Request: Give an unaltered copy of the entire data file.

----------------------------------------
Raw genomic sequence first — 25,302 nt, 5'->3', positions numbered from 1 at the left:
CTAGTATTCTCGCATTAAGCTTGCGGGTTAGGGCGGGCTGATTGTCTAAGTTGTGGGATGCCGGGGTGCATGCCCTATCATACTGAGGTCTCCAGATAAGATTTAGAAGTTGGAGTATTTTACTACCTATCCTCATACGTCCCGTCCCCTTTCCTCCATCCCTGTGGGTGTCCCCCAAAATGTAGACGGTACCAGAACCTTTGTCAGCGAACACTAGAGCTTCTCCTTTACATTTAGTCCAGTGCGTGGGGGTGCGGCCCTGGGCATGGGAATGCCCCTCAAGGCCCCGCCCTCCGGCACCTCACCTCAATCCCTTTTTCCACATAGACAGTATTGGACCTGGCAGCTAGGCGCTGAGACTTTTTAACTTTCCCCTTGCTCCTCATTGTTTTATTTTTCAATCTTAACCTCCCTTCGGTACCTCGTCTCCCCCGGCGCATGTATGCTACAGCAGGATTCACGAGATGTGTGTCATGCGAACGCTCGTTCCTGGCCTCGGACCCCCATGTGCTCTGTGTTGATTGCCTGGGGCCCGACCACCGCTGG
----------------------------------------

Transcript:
Raw genomic sequence first — 25,302 nt, 5'->3', positions numbered from 1 at the left:
CTAGTATTCTCGCATTAAGCTTGCGGGTTAGGGCGGGCTGATTGTCTAAGTTGTGGGATGCCGGGGTGCATGCCCTATCATACTGAGGTCTCCAGATAAGATTTAGAAGTTGGAGTATTTTACTACCTATCCTCATACGTCCCGTCCCCTTTCCTCCATCCCTGTGGGTGTCCCCCAAAATGTAGACGGTACCAGAACCTTTGTCAGCGAACACTAGAGCTTCTCCTTTACATTTAGTCCAGTGCGTGGGGGTGCGGCCCTGGGCATGGGAATGCCCCTCAAGGCCCCGCCCTCCGGCACCTCACCTCAATCCCTTTTTCCACATAGACAGTATTGGACCTGGCAGCTAGGCGCTGAGACTTTTTAACTTTCCCCTTGCTCCTCATTGTTTTATTTTTCAATCTTAACCTCCCTTCGGTACCTCGTCTCCCCCGGCGCATGTATGCTACAGCAGGATTCACGAGATGTGTGTCATGCGAACGCTCGTTCCTGGCCTCGGACCCCCATGTGCTCTGTGTTGATTGCCTGGGGCCCGACCACCGCTGG